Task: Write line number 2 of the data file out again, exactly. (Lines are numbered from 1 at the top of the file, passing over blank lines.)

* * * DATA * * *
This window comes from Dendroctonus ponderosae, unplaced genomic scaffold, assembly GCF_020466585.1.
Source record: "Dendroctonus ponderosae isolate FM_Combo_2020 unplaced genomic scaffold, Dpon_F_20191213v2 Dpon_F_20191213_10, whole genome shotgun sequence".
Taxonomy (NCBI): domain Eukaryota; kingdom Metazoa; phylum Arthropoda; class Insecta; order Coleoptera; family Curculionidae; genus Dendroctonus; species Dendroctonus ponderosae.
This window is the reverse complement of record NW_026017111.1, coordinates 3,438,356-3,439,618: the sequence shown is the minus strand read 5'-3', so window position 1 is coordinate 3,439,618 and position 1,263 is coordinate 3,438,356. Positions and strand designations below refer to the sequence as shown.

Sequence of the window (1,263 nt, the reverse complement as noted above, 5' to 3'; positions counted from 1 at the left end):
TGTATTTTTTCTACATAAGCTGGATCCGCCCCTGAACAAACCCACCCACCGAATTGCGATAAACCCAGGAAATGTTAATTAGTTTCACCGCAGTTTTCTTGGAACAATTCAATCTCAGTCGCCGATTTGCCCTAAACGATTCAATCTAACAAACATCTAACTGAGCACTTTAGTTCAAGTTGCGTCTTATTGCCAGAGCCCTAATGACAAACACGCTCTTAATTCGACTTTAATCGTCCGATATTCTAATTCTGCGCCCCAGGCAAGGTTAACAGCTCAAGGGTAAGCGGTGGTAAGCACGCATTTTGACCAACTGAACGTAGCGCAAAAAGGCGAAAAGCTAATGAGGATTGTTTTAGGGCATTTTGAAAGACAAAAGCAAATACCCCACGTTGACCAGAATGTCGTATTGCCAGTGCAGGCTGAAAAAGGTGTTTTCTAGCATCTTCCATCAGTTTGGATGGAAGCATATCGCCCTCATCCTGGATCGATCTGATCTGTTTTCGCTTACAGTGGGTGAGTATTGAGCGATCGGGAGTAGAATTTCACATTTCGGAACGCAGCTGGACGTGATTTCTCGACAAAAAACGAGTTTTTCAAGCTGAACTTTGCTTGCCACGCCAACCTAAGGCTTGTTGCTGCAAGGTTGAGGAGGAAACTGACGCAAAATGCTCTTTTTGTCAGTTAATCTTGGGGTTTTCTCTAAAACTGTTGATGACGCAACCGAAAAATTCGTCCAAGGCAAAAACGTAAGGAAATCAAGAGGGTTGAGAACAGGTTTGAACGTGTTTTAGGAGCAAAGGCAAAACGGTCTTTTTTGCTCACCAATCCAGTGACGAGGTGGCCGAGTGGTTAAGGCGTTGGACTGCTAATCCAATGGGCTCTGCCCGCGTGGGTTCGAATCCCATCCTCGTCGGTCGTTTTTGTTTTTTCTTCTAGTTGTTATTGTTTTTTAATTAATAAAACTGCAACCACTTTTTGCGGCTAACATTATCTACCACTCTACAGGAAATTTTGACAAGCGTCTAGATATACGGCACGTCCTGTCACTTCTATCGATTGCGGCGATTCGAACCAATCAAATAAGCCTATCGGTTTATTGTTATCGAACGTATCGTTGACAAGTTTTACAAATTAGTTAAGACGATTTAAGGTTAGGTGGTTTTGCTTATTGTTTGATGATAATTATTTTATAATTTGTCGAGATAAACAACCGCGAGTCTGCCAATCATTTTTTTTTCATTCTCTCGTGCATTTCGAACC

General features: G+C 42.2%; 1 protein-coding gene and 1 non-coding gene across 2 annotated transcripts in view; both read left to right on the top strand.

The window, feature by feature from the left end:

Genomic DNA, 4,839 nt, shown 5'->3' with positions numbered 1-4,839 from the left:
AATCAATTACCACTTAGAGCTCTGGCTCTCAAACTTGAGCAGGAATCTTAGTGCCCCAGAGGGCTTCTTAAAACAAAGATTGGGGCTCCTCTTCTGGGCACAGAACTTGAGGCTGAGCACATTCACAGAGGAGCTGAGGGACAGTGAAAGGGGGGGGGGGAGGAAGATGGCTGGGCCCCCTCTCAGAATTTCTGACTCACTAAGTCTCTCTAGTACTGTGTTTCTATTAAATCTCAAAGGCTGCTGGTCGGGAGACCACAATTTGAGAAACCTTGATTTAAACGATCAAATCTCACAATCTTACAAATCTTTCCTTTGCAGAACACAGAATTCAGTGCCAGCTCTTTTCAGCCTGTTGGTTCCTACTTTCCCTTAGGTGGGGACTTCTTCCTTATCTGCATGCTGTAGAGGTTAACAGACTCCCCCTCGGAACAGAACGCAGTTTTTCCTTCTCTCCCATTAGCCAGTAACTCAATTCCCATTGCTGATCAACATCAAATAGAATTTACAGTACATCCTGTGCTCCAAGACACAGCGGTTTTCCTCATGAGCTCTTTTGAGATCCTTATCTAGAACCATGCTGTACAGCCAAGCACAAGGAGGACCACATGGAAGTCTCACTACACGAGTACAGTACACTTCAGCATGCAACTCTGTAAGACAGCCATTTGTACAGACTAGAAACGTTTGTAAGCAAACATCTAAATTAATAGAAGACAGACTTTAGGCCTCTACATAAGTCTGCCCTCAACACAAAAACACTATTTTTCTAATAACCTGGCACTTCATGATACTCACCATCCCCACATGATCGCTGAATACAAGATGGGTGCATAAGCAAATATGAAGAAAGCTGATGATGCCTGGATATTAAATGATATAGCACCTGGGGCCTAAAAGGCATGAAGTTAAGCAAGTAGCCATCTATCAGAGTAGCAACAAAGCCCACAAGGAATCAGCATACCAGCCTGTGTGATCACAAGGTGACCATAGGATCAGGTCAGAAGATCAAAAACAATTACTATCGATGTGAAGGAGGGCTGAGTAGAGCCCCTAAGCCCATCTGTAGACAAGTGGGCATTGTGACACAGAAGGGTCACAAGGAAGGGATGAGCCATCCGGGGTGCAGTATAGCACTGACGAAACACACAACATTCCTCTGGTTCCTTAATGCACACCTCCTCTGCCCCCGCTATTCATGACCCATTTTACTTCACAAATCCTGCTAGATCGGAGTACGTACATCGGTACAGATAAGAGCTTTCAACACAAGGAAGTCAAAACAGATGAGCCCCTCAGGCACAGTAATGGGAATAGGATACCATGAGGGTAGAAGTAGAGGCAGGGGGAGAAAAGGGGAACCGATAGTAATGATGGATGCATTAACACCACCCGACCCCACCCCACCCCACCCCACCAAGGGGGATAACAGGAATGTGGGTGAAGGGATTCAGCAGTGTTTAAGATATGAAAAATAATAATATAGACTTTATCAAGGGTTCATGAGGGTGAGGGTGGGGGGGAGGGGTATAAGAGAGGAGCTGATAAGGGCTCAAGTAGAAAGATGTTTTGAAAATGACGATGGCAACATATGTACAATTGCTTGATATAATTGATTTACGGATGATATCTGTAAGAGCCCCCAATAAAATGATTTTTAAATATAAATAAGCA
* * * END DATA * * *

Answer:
Source record: "Dendroctonus ponderosae isolate FM_Combo_2020 unplaced genomic scaffold, Dpon_F_20191213v2 Dpon_F_20191213_10, whole genome shotgun sequence".